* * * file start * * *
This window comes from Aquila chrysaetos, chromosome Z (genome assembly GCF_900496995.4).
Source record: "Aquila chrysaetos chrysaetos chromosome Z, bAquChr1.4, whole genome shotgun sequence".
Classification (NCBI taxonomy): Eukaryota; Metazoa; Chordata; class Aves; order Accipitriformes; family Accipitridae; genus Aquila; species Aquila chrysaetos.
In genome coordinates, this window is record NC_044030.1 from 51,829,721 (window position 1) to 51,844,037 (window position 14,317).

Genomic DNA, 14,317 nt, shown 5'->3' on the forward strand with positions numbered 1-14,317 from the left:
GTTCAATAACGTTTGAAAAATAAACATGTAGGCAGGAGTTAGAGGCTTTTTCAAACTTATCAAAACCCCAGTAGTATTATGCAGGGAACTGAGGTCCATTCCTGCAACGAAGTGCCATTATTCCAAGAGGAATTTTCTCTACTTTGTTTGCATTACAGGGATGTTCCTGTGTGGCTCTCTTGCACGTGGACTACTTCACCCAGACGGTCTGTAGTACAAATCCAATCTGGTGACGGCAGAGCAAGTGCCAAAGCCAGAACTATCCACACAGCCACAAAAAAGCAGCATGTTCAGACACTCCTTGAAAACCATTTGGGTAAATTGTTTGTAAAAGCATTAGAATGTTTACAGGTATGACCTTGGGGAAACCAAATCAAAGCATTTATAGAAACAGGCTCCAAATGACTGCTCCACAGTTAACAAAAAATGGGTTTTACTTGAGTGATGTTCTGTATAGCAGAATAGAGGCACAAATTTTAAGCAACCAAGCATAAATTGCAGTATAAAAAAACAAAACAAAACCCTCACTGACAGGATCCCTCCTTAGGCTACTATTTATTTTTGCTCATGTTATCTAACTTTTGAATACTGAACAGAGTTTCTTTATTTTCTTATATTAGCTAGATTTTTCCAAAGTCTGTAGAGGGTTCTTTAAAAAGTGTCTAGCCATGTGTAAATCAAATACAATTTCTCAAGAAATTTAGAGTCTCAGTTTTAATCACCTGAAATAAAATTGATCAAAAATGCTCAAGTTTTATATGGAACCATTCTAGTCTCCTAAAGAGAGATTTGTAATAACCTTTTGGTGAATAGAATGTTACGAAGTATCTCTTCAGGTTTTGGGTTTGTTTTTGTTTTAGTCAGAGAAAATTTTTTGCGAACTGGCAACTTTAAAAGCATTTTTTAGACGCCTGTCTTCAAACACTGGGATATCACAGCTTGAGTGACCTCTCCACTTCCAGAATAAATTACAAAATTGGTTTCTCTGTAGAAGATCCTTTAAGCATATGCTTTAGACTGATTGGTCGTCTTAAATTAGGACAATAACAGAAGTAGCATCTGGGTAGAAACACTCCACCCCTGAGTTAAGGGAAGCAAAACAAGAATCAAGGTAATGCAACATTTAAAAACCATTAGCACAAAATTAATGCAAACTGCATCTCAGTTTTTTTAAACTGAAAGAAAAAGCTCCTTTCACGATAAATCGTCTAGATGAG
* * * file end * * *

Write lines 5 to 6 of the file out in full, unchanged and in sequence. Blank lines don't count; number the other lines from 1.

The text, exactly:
Genomic DNA, 14,317 nt, shown 5'->3' on the forward strand with positions numbered 1-14,317 from the left:
GTTCAATAACGTTTGAAAAATAAACATGTAGGCAGGAGTTAGAGGCTTTTTCAAACTTATCAAAACCCCAGTAGTATTATGCAGGGAACTGAGGTCCATTCCTGCAACGAAGTGCCATTATTCCAAGAGGAATTTTCTCTACTTTGTTTGCATTACAGGGATGTTCCTGTGTGGCTCTCTTGCACGTGGACTACTTCACCCAGACGGTCTGTAGTACAAATCCAATCTGGTGACGGCAGAGCAAGTGCCAAAGCCAGAACTATCCACACAGCCACAAAAAAGCAGCATGTTCAGACACTCCTTGAAAACCATTTGGGTAAATTGTTTGTAAAAGCATTAGAATGTTTACAGGTATGACCTTGGGGAAACCAAATCAAAGCATTTATAGAAACAGGCTCCAAATGACTGCTCCACAGTTAACAAAAAATGGGTTTTACTTGAGTGATGTTCTGTATAGCAGAATAGAGGCACAAATTTTAAGCAACCAAGCATAAATTGCAGTATAAAAAAACAAAACAAAACCCTCACTGACAGGATCCCTCCTTAGGCTACTATTTATTTTTGCTCATGTTATCTAACTTTTGAATACTGAACAGAGTTTCTTTATTTTCTTATATTAGCTAGATTTTTCCAAAGTCTGTAGAGGGTTCTTTAAAAAGTGTCTAGCCATGTGTAAATCAAATACAATTTCTCAAGAAATTTAGAGTCTCAGTTTTAATCACCTGAAATAAAATTGATCAAAAATGCTCAAGTTTTATATGGAACCATTCTAGTCTCCTAAAGAGAGATTTGTAATAACCTTTTGGTGAATAGAATGTTACGAAGTATCTCTTCAGGTTTTGGGTTTGTTTTTGTTTTAGTCAGAGAAAATTTTTTGCGAACTGGCAACTTTAAAAGCATTTTTTAGACGCCTGTCTTCAAACACTGGGATATCACAGCTTGAGTGACCTCTCCACTTCCAGAATAAATTACAAAATTGGTTTCTCTGTAGAAGATCCTTTAAGCATATGCTTTAGACTGATTGGTCGTCTTAAATTAGGACAATAACAGAAGTAGCATCTGGGTAGAAACACTCCACCCCTGAGTTAAGGGAAGCAAAACAAGAATCAAGGTAATGCAACATTTAAAAACCATTAGCACAAAATTAATGCAAACTGCATCTCAGTTTTTTTAAACTGAAAGAAAAAGCTCCTTTCACGATAAATCGTCTAGATGAG